Strasbourg is famous for its magical aura which makes you feel like wandering in the Wonderland with Alice due to the romantic views on its canals and candy-bar like colorful houses. It is located close to the border with Germany in the historic region of Alsace and the capital city of the Grand Est region of France that is also known politically as the official seat of the European Parliament. Strasbourg’s historic city center was classified as World Heritage site by UNESCO in 1988 and it was the first time such an honor was placed on an entire city center.
Strasbourg has its own airport (Strasbourg International Airport) but this is rather small and ticket prices are usually quite high. It is located south-west of the city at Entzheim, with domestic as well as international flights, mostly operated by Air France. Alternatively you can take the high-speed train connection, changing at Frankfurt Hauptbahnhof (€62, travel time approx. 2h). However, we preferred by far the cheapest option which was Flixbus from Frankfurt central train station to Strasbourg (€11, travel time approx. 3h10). It was comfortable and if you select an early departure option, you can even save that day for a nice city tour.
During our stay in Frankfurt, we preferred Charming Central Flat Strasbourg which was really close both to the main train station (Gare) and Petite France district shown above, at the left side of the map with dark blue circles.
Cathédrale Notre-Dame de Strasbourg
In my opinion Cathédrale Notre-Dame is one of the finest examples of Gothic architecture. Today it is the sixth-tallest church in the world and the highest extant structure built entirely in the Middle Ages. It can be seen from out of Strasbourg even top of the Vosges mountain (a.k.a. Black Forest) outside of the city. It has an astronomical clock inside but it is a smaller one compared to Prague Astronomical Clock, you should check my previous post here.
Anyways, whenever I visit a church, I light a candle and make a wish on it. I should admit that, at Cathedrale Notre-Dame, it was the first time one of my wishes came true ♥ According to the saying, if your wish came true, the very same church should be visited one more time to show your gratefulness. I am glad that Strasbourg totally worth visiting twice.
On the other hand, there are lots of shops, local cafes and souvenirs around the cathedral square. You may come across a boutique French Fromagerie named Maison Lorho. In case you are interested in cheese or local tastes, you can click on its name to find out its exact location. I strictly recommend you to taste as much of those delicious cheese from all around France as you can. Especially, the ones I choose out of millions of them;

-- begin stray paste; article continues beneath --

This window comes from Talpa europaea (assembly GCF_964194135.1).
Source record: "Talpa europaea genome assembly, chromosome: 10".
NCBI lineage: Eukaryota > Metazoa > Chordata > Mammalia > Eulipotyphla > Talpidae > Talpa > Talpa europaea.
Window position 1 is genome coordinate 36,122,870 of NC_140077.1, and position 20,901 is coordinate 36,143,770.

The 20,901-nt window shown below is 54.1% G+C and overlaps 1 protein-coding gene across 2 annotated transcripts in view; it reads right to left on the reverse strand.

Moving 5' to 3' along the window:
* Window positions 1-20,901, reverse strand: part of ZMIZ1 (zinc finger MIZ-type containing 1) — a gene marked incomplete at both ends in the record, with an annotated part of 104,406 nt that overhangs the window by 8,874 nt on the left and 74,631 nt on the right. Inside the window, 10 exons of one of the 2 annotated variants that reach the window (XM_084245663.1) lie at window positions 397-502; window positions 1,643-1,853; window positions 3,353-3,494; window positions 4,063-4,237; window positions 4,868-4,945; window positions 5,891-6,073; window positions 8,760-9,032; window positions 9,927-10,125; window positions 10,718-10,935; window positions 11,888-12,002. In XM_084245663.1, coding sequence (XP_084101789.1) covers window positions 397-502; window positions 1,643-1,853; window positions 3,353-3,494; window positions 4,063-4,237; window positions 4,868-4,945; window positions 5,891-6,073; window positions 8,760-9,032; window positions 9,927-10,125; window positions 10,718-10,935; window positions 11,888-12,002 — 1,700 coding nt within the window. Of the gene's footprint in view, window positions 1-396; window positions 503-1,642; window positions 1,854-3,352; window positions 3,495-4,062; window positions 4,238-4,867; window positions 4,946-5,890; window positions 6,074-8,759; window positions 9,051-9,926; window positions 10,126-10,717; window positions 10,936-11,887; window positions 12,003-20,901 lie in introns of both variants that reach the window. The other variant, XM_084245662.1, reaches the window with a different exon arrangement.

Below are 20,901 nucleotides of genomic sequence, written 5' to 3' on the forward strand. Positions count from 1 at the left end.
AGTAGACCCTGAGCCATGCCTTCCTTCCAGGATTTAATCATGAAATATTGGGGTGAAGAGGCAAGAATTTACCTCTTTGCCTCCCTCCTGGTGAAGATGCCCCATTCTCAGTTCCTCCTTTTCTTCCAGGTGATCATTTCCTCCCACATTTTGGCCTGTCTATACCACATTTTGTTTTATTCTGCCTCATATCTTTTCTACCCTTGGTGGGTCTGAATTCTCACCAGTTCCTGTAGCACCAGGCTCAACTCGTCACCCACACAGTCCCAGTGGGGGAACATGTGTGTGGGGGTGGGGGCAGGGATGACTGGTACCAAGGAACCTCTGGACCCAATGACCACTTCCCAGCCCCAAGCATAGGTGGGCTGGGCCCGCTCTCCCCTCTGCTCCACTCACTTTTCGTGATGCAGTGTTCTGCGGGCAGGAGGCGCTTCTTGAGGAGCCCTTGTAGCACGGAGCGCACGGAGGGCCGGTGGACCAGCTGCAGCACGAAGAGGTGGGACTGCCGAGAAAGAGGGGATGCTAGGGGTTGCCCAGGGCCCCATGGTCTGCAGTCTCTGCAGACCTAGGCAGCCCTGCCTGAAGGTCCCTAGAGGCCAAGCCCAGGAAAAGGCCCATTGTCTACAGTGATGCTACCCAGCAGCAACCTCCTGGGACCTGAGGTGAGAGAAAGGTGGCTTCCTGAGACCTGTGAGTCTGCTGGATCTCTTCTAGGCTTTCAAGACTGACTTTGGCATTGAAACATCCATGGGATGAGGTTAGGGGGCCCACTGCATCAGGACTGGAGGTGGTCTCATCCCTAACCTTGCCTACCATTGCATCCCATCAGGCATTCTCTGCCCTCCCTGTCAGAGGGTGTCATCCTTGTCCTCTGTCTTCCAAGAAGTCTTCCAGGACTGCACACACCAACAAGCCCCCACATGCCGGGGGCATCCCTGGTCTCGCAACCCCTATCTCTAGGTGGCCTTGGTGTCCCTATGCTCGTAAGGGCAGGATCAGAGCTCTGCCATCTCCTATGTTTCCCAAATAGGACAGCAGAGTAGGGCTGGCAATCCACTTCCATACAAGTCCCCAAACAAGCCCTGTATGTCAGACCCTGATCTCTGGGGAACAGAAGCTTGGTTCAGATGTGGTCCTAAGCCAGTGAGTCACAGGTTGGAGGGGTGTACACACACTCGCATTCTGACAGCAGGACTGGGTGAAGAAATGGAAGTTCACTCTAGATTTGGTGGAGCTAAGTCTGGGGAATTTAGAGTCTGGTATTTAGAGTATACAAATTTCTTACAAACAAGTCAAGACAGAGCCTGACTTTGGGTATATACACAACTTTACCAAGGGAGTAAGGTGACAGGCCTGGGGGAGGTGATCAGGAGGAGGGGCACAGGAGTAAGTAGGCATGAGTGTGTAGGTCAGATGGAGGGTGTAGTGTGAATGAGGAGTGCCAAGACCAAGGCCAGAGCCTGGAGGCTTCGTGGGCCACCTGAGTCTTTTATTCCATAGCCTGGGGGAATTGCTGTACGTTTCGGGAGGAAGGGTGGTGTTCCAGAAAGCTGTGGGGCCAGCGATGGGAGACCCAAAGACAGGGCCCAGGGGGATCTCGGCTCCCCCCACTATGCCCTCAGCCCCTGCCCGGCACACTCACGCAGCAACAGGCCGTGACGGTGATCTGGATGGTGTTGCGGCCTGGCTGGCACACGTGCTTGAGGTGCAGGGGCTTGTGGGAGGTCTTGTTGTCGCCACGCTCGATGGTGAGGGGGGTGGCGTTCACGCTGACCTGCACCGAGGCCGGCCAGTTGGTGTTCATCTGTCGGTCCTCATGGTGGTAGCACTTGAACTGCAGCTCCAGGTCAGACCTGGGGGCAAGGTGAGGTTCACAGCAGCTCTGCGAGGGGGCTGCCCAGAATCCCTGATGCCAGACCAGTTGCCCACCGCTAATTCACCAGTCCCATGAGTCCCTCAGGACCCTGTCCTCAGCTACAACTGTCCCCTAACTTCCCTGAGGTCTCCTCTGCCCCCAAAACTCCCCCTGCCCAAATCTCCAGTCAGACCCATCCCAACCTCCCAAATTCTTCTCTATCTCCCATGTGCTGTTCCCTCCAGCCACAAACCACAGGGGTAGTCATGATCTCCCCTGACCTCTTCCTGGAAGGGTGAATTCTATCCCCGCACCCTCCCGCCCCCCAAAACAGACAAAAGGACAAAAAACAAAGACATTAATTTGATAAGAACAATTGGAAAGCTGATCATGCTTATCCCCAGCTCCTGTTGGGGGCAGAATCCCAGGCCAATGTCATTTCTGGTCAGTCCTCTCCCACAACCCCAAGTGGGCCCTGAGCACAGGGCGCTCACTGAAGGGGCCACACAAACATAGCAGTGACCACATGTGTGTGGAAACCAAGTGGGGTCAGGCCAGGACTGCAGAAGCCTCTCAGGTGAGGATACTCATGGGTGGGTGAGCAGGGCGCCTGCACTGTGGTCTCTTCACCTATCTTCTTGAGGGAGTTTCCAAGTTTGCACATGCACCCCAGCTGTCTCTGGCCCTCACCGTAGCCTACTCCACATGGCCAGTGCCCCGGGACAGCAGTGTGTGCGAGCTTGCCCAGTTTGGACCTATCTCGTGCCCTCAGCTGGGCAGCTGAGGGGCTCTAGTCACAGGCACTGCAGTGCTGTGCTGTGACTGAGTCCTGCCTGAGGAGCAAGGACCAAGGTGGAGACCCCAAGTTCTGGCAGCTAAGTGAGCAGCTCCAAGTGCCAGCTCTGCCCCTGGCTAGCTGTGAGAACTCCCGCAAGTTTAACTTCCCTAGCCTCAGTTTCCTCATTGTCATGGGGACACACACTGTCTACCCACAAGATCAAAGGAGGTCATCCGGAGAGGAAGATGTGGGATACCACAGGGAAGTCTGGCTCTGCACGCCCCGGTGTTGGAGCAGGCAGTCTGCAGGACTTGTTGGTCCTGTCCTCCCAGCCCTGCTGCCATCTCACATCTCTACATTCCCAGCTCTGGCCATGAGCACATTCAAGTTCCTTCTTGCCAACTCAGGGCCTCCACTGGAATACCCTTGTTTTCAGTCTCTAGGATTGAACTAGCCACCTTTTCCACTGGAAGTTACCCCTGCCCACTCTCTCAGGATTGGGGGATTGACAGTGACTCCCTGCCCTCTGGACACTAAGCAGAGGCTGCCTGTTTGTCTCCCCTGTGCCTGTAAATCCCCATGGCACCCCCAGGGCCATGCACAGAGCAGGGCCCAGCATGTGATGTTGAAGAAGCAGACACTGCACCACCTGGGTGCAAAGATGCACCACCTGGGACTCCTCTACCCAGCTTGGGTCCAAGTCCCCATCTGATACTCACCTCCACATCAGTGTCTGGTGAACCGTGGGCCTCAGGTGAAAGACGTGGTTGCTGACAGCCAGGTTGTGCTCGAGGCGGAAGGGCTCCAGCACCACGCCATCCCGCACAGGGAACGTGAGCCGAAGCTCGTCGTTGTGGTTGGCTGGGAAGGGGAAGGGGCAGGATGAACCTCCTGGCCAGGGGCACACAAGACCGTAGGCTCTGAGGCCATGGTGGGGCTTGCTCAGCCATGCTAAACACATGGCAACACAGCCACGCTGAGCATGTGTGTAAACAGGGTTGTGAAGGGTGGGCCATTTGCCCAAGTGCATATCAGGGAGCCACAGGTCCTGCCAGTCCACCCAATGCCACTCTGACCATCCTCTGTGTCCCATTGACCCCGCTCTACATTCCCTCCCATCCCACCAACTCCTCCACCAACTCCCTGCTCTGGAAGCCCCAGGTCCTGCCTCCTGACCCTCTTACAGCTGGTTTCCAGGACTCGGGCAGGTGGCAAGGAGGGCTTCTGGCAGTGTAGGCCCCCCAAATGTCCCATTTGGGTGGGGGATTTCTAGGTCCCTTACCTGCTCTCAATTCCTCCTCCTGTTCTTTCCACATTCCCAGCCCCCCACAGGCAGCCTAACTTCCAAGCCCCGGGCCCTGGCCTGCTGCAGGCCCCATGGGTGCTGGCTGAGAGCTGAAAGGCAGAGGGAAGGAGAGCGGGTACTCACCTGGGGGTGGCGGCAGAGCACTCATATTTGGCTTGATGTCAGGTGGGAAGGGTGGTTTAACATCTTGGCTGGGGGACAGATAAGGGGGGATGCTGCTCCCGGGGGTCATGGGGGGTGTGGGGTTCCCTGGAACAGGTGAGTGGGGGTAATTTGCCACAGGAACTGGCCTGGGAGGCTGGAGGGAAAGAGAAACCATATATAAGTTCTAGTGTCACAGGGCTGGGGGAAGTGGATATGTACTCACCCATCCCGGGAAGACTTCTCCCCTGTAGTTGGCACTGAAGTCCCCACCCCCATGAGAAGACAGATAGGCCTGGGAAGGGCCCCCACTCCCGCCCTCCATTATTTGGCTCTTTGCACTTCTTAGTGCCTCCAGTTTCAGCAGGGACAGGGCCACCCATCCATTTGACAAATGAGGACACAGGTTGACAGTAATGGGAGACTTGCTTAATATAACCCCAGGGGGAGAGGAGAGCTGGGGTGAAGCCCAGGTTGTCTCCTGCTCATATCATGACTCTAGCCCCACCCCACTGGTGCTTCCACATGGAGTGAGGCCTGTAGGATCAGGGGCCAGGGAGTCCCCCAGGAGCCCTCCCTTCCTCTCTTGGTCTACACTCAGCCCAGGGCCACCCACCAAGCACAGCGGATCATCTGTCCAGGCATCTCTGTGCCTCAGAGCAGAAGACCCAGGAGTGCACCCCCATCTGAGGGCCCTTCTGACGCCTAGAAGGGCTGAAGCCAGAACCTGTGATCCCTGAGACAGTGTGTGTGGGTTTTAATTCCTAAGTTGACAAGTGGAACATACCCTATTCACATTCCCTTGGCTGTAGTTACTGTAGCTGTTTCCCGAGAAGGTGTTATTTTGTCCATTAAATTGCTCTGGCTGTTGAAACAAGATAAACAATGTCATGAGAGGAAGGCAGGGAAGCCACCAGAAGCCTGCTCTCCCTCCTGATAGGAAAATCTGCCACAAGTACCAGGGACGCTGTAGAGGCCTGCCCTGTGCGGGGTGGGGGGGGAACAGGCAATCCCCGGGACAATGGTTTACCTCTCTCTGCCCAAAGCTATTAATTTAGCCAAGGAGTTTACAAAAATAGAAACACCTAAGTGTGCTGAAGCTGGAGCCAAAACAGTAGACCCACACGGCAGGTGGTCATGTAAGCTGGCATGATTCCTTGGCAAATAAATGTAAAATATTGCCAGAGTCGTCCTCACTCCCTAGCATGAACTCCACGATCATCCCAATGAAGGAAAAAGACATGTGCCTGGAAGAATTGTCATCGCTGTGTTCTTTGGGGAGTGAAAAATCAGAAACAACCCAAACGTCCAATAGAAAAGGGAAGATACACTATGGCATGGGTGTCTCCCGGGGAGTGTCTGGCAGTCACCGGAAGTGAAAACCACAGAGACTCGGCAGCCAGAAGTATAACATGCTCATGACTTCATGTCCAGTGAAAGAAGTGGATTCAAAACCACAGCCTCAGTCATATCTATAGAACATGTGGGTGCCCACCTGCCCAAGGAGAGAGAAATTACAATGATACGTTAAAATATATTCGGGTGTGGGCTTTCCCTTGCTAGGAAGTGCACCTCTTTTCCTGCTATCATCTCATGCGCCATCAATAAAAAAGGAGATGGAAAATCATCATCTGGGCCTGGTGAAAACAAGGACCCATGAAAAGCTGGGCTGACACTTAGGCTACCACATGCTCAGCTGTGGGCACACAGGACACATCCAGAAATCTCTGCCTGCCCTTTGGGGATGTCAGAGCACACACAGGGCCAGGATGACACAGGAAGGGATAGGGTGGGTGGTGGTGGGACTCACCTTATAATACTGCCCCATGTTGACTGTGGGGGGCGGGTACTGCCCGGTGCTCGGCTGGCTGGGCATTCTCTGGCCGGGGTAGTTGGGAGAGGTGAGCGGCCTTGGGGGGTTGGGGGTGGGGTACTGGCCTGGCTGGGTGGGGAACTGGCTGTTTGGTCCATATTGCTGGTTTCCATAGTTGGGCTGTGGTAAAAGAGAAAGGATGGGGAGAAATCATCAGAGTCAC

∴ Tete de Moine
∴ Gougabinelle Poivrè
∴ Brun de Noix
Petite France (“Little France”) is the most picturesque district of old Strasbourg and it is located at the western end of the city. In the Middle Ages, it was home to the city’s tanners, millers and fisherman, but is now one of the Strasbourg’s main tourist attractions. The quarter stands along four channels and these channels flow through the Petite France quarter before reuniting in the main channel of the river. They were spanned for the defensive reasons in early ages with a structure of three bridges and four towers that, despite its name, has not been covered since the 18th century. You may walk around the narrow streets in the Petite France and enjoy its aesthetic view of the historical local houses.
There are many local restaurants at the center of Petite France at which you can taste Alsatian cuisine and famous white wines. We tasted traditional Tarte Flambée with cheese, onion and mushroom. It can be written as “Forestière” (with mushrooms) or “Munster” (with munster cheese). Tarte Flambée is a really testy, mostly homemade local dish and can be good choice for a quick lunch. Wine choice is, of course, up to your taste but I met Sylvaner at the Alsace region for the first time and suddenly it became my favorite.
Mont Sainte-Odile is a 760 mt. high peak in the Vosges Mountains in Alsace France. It is about 35 minutes far from Strasbourg city center by car and at the south-west of Obernai. The mountain is named after Sainte Odile who was the blind daughter of Etichon, Duke of Alsace. She was considered as the Saint of good eyesight. The mountain’s peak is home to a famous monastery which dates back to Celtic times. In 1992, it was the site of an Airbus crash. Today, Mont Saint Odile remains a popular stop for locals and tourists from around the world. It has a fascinating view up on the hills and an impressive site of a Pagan Wall. It is more than 6 miles long and is comprised of some 300,000 stone blocks. The origin and age of the wall are still not known completely.
The Black Forest
You may pass from the little town of Obernai, and up to the mountain, visit the tomb of St Odile, the Chapel of Tears, the Chapel of Angels, the terrace of Monastery (recently used as a Hotel) and its panoramic views. While you are going up to the Monastery, you will have the chance to see the ‘mystic’ Black Forest by which the Brothers Grimm were inspired for their fairy tales and wrote such as Hansel and Gretel, Sleeping Beauty and Little Red Riding Hood. So, beware of the hungry wolves hiding into the woods and no matter how hungry you are, stay out of the candy-covered houses along the way 😛